mossberg updated this revision to Diff 233466.Dec 11 2019, 4:02 PM

Remove lingering Section.h include

Please do print out the return address in the log. That will be helpful.

The LLDB_LOG* macros check the log for you. They are convenient if the thing you are going to log happen in one step. If you need to do some more logic when gathering up the log message and don't want to stuff it all in the arguments to the macro, you can use "if (log)..." Also the LLDB_LOG* macros were added fairly recently so there may be some places that haven't been converted to use them.

@clayborg: do you know under what circumstances we won't be able to find the permissions for an address? This patch would reject setting the breakpoint in that situation, so I'd like to be clear when that would happen.

mossberg updated this revision to Diff 233470.Dec 11 2019, 4:34 PM

Output return address in logging

Current output.

I'm not sure how easy it is to do that here, but it would certainly be nice to include these error messages in the actual error output from the "finish" command so that they are visible even without logging enabled.

As for the test, you should be able to do something similar to the tests in the test/Shell/Unwind folder (e.g. eh-frame-dwarf-unwind.test). I.e., you could write an assembly function which uses a non-standard frame layout, but do *not* describe that layout via .eh_frame. Then, stop in that function and try to step out...

Something I noticed while updating the patch was that the GetLoadedAddressPermissions call would succeed, even if passed an address that is obviously not mapped. In my test case I placed an int 0x22 where the return address would be, expecting the validation to fail at the GetLoadAddressPermissions call because 0x22 is not mapped. However, it only ended up failing when the permissions (which were empty) were checked for an execute bit. It seems to me like this might be another bug, but I'm not sure.

Are you sure there is nothing mapped at that address? I'm not a darwin expert, but I have a vague knowledge that the darwin loader (or some other component of the system) actually maps a couple of pages of unreadable memory around the address zero...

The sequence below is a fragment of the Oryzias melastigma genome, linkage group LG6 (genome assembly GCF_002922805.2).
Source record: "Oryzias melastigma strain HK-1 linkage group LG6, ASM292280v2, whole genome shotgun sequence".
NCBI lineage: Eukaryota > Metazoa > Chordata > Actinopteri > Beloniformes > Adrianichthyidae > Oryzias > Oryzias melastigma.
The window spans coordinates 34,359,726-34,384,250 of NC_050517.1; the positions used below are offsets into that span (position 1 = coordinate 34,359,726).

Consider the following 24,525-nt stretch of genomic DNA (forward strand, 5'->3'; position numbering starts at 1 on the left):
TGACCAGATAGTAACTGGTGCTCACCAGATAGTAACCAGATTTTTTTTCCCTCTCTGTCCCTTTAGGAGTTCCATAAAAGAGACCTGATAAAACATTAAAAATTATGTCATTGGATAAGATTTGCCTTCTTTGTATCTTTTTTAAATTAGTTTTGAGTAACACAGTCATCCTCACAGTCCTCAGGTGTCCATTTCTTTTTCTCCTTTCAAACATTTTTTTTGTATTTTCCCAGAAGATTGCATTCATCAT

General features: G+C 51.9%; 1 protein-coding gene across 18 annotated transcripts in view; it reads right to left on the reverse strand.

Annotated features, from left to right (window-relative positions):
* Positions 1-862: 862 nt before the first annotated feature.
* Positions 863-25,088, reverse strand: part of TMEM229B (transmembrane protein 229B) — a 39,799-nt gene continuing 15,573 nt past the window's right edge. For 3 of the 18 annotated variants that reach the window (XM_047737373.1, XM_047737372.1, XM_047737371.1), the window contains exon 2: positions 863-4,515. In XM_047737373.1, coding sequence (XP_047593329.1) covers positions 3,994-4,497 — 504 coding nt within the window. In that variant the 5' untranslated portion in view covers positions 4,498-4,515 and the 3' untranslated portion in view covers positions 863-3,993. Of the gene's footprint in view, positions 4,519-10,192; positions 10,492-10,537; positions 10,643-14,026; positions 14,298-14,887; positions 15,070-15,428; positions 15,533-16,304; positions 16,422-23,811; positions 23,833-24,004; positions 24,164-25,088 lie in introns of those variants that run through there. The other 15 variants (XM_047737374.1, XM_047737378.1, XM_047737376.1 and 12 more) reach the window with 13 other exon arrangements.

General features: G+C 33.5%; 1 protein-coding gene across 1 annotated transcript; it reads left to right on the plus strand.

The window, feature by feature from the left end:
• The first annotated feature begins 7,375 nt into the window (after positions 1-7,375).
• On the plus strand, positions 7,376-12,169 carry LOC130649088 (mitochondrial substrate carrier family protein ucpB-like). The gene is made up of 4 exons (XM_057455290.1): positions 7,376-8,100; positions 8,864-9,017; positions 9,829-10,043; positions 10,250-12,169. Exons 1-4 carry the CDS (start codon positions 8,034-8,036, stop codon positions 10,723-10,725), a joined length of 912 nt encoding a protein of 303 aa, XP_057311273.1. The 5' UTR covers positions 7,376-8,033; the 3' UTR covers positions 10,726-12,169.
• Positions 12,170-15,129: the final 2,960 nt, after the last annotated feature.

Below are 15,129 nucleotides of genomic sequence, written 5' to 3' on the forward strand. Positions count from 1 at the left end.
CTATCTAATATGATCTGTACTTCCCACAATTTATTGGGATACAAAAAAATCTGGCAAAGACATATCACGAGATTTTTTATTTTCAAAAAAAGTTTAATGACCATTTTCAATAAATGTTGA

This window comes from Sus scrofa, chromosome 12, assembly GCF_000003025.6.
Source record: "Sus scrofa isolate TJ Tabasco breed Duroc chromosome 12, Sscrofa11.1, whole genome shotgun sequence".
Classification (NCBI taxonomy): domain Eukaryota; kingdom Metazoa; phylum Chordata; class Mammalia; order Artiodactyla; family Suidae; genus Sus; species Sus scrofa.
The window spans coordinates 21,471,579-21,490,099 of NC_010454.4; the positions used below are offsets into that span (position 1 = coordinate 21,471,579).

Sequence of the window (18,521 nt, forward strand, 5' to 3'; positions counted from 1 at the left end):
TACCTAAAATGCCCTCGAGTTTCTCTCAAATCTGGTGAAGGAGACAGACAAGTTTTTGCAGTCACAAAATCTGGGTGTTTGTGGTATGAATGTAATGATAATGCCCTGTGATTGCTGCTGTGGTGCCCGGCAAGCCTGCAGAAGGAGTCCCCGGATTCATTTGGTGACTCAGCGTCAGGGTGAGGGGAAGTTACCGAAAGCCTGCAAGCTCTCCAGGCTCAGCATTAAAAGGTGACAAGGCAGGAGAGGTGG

mossberg edited the summary of this revision. (Show Details)Dec 12 2019, 10:38 AM

I'm not sure how easy it is to do that here, but it would certainly be nice to include these error messages in the actual error output from the "finish" command so that they are visible even without logging enabled.

Agreed!

As for the test, you should be able to do something similar to the tests in the test/Shell/Unwind folder (e.g. eh-frame-dwarf-unwind.test). I.e., you could write an assembly function which uses a non-standard frame layout, but do *not* describe that layout via .eh_frame. Then, stop in that function and try to step out...

Thanks, will look into this.

Are you sure there is nothing mapped at that address? I'm not a darwin expert, but I have a vague knowledge that the darwin loader (or some other component of the system) actually maps a couple of pages of unreadable memory around the address zero...

Here's how I checked:

(lldb) fin
 SynthesizeTailCallFrames: can't find previous function
 Return address (0x22) did not point to executable memory.
 Discarding thread plans for thread tid = 0x1bd7b6, up to 0x7fe2f165a220
error: Could not create return address breakpoint.
(lldb) image list -a 0x22
error: Couldn't find module containing address: 0x22.
$ vmmap 94213 0x22
0x22 is not in any region.  Bytes before following region: 4294967262

I'm not sure how easy it is to do that here, but it would certainly be nice to include these error messages in the actual error output from the "finish" command so that they are visible even without logging enabled.